Taking Valium with other medications may lead to the development of depression and affect proper brain functioning. When people take Valium without a prescription, they may also develop a Valium addiction that could impair their memories and cause amnesia.
Meanwhile, sudden reductions of dosage or drastic stops of Valium use may lead to Valium withdrawals. The symptoms of such withdrawals may include increased anxiety, high blood pressure, heightened sensory sensitivity, increased heart rate, tremors, and fatal seizures.
Overdosing on Valium and other central nervous system depressants may also cause hypoxia, which is a reduction of the amount of oxygen to the brain. It may cause permanent brain damage and comas. An overdose of the medication may also slow a person’s reflexes and could cause severe drowsiness, slow and shallow breathing, and a loss of consciousness.
Recognizing an Addiction
When people continue to use Valium even after finishing the prescribed duration of medication recommended by their doctors, or if they have experienced the adverse effects of the drug, they may have developed a Valium addiction.
Addiction to Valium poses risks to a person’s mental and physical health. It may also create negative effect on the person’s relationships with other people, especially with his or her family and friends. Addiction to Valium may impair his or her ability to fulfill responsibilities relating to school, work, or the family.
If you know a person who is unable to function normally because of using Valium, or if he or she continues using it while working, driving, or other performing other regular activities, the person may already be dependent on Valium or has a developed tolerance. People who experience symptoms of diazepam withdrawal or experience urges or cravings to use Valium should immediately find treatment for addiction.
In 2015, there were 8,899,752 total recorded prescriptions for diazepam. As the prescription of benzos has increased — with 67 percent recorded increase in prescriptions between 1996 and 2013 — the deaths due to overdose have also increased. The NIDA states that 23 percent of people who died due to an opioid overdose also tested positive for the use of benzodiazepines.
Such statistics illustrate the dangers of using both kinds of prescription drugs simultaneously. The combination of opioids and benzodiazepines may be dangerous. Both opioids and benzos suppress breathing and sedate people and may cause fatalities due to overdose.
Treatment for Valium (Diazepam) Addiction
As with addiction to other drugs, Valium addiction may be treated, but the process of treatment may not be easy. People need long-term care to treat Valium addiction.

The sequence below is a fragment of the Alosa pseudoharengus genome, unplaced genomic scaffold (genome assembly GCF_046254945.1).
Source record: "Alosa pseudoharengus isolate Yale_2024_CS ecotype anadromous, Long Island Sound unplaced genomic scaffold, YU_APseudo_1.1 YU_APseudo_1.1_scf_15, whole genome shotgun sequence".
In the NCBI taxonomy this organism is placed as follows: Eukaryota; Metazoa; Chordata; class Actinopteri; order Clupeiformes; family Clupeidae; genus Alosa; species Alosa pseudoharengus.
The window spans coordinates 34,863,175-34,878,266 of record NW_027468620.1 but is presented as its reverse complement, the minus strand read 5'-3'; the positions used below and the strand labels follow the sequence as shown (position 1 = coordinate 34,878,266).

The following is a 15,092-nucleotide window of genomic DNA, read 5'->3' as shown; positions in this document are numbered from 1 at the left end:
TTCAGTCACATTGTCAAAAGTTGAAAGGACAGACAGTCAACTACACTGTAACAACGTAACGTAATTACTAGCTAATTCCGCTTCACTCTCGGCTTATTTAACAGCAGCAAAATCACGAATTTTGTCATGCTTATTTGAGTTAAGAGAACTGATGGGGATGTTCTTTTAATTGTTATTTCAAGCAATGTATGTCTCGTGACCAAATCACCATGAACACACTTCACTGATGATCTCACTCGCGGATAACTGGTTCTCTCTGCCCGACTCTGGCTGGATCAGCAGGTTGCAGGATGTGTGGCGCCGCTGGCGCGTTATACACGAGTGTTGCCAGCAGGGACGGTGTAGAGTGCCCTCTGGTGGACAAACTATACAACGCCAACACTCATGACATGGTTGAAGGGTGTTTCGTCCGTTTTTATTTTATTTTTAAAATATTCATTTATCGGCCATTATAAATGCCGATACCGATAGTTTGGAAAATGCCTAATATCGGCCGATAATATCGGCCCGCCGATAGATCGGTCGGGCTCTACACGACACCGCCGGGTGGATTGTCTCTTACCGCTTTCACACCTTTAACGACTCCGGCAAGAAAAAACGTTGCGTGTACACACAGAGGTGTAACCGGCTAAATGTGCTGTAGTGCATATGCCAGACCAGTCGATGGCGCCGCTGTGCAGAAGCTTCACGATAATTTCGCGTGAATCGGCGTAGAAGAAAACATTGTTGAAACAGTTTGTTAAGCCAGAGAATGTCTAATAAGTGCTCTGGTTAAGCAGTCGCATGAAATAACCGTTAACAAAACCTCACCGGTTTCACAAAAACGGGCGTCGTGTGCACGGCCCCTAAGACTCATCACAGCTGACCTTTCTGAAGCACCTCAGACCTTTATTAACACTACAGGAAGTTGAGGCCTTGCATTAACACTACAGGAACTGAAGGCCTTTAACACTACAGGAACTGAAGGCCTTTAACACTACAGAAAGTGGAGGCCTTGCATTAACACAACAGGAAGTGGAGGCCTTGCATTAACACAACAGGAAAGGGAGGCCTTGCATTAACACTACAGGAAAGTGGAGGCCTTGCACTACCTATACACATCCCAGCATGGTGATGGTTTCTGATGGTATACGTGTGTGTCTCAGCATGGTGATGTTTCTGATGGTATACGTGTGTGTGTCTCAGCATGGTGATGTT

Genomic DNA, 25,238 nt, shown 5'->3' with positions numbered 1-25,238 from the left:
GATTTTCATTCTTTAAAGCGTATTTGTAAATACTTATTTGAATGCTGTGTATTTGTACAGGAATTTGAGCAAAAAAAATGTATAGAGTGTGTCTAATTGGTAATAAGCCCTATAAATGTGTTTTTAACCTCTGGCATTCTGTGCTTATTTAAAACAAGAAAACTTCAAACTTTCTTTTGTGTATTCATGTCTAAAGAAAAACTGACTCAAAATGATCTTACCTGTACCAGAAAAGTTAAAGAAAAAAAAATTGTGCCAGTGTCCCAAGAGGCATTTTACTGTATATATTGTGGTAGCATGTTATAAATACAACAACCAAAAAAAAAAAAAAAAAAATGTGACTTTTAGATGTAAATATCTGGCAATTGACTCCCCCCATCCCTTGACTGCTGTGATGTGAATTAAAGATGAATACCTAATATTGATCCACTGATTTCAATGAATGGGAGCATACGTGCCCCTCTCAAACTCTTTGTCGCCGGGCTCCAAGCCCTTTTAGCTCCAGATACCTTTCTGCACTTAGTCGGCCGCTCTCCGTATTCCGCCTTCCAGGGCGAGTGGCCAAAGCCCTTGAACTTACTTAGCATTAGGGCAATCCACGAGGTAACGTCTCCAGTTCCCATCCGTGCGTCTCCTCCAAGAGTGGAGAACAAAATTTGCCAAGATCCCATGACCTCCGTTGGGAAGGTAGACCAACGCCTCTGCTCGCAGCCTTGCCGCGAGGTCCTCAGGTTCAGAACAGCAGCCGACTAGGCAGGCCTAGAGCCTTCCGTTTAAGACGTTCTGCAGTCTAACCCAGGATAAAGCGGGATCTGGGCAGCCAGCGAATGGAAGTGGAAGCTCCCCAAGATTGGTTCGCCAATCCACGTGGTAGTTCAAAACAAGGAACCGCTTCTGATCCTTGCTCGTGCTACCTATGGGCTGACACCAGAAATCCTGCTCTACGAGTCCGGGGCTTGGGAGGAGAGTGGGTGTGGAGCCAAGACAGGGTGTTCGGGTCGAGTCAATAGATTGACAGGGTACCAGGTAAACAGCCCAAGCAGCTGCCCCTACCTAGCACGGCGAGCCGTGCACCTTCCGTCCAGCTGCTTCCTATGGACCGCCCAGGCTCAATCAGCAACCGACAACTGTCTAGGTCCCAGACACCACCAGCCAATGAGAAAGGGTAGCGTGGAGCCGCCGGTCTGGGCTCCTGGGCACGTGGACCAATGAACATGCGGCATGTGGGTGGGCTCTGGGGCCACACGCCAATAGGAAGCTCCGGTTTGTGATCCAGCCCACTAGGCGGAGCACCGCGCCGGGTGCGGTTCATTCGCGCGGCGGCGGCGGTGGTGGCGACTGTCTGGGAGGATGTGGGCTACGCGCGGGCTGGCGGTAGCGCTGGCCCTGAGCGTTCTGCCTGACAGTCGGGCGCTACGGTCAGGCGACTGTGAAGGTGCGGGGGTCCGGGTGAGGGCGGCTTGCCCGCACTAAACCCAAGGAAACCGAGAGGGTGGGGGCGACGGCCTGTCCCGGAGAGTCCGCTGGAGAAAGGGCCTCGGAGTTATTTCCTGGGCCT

Various treatment programs for Valium addiction start with the initial intake or assessment of people’s medical history. The assessment determines the extent of addiction to the substance. This initial stage will include an interview with a counselor or doctor. Such interviews help medical service providers to craft comprehensive treatment plans for their clients.
After clients finish intake, the detox process helps them flush harmful substances from their bodies that have accumulated over the course of the addiction. During the detoxification process, clients may experience diazepam withdrawal symptoms.
Medically-assisted detox programs may help ease these symptoms. Withdrawing from Valium may last more than month. The intensity and duration will vary depending on the length and severity of the addiction, whether people have other conditions, and other factors.
It is very important for clients to receive assistance and monitoring from doctors when undergoing a Valium detox. An unassisted Valium detox may cause serious problems. After the detoxification process, clients may proceed to outpatient treatment programs or inpatient treatment programs. While in those programs, they will undergo a series of behavioral therapies and may receive medication and choose other treatment options.
Top Rehabs for Valium Addiction
Once a person decides to seek treatment for Valium addiction, the next step will be choosing the best drug rehab center to provide treatment. Treatment for Valium addiction should be customized for people’s needs. Here at Mountain Springs Recovery, we provide top-notch treatment with world-class amenities. The quality treatment here starts from the intake process.
Our treatment programs provide medically-assisted detox to help people cope with the withdrawal from a substance. Our detox program is safe and efficient and helps prepare clients to undergo the succeeding steps in their drug treatment.
We offer holistic drug rehab programs that conform to recommended types of treatment and suit our clients’ preferences. Our medical professionals and experts are on standby to help clients receive customized treatment. We offer effective treatment that helps you overcome your Valium addiction and supports you for a long-term recovery.